Understanding CARE Coordination

Understanding CARE CoordinationCare coordination is defined by the Agency for Healthcare Research and Quality (AHRQ) as “deliberately organizing patient care activities and sharing information among all of the participants concerned with a patient’s care to achieve safer and more effective care. Care coordination is an important aspect of your treatment; understanding this service can help ensure you receive the best care possible.


Care coordination informs you of privacy practices.

When you receive medical or mental health services, your provider will give you notice about how they may use and share your health information, as part of the HIPAA Notice for Privacy Practices. Please be sure that you read this and ask your provider if you have any questions.


Care coordination involves your written consent.

Your medical records are protected health information (except in specific circumstances such as mandated reporting for maltreatment) and therefore require the patient’s written authorization before sharing or obtaining records with others involved in your care. “Individually identifiable health information” related to physical or medical health conditions, such as reasons for seeking treatment, diagnosis(es), summaries of treatment, list of any prescribed medications, results of psychological testing, treatment plans, and recommendations requires a signed release of information as part of care coordination. For minors, written consent and authorizations are given by the child’s parent or legal guardian.


Care coordination helps to plan your care and treatment.

When seeking new mental health or medical treatment, it is helpful for your provider to understand the most recent care you have or are receiving. For the patient, it is equally important to understand why you are being referred and to understand the services that you will be receiving. If you have been admitted to the hospital for mental health reasons within the last two years, completed treatment such as residential or intensive outpatient services, received psychological testing, are prescribed medication, or experienced a chronic mental health or medical condition, it is recommended to coordinate care, by reviewing past services to assist with future planning.


Care coordination is considered a best practice.

Having more than one provider takes a team approach and communication among providers. Your team may include your primary care physician and your therapist. Perhaps there are others such as a psychiatrist, family therapist, or case manager. Care coordination is considered essential when there are more complex needs, and more people are involved in your care. Care coordination at a very basic level may include faxing over a signed release of information that notifies a provider that you are receiving therapy.  For a young adult on their parent’s insurance plan, it may be a general release to communicate for billing purposes only. The patient chooses how much information they feel comfortable sharing and who (if anyone) they choose to share this with.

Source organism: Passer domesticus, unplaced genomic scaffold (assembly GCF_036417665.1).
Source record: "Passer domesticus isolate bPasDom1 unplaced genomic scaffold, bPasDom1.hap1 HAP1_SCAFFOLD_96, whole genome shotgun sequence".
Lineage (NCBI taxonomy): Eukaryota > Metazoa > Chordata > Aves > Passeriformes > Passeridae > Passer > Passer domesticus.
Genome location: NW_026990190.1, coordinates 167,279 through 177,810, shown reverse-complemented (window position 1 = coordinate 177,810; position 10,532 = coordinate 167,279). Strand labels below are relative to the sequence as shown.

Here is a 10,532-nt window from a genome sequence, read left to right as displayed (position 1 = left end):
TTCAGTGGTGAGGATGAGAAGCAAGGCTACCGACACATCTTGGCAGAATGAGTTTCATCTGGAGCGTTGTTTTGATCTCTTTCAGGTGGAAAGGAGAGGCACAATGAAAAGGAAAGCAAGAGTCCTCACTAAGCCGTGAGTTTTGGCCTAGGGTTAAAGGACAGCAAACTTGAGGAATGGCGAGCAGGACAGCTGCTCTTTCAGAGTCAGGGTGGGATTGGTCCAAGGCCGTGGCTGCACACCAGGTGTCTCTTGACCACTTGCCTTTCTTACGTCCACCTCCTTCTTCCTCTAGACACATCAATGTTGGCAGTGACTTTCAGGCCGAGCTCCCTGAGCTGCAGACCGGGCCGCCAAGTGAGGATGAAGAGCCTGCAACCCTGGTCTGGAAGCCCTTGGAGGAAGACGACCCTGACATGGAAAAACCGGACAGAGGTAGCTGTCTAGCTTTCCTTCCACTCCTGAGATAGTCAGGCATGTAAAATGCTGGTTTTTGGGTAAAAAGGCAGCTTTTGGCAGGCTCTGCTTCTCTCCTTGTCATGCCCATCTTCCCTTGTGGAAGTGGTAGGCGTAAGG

Care coordination may involve a professional helper focused solely on this role.

People who experience severe and persistent mental illness, those with neurodevelopmental disabilities, people who are involved with systems such as child protection or probation, and individuals who require a higher level of care to help stabilize symptoms often require more time-intensive care coordination. Connecting to the appropriate support such as Children’s Mental Health Case Management, Adult Rehabilitative Mental Health Services (ARMHS), or similar services may be recommended. Sometimes a family member may take on this role. Feel free to ask about other services that may be available.

Coordination of care helps with evaluating the effectiveness of treatment.

Effectiveness of care is important and care coordination increases the likelihood of effective treatment due to improved communication, teamwork, and sharing of resources. Some things that may be evaluated with care coordination include significant improvement or decline in mental health or medical symptoms. This also includes the effectiveness of medications and therapeutic interventions. Alternatives may be recommended, depending on the responses. Coordination of care will also help with the continuity of care. Ultimately, your safety always comes first and foremost; care coordination not only helps ensure safety but also works to connect you with effective treatment.

Written By: Charlotte Johnson, MA, LPCC

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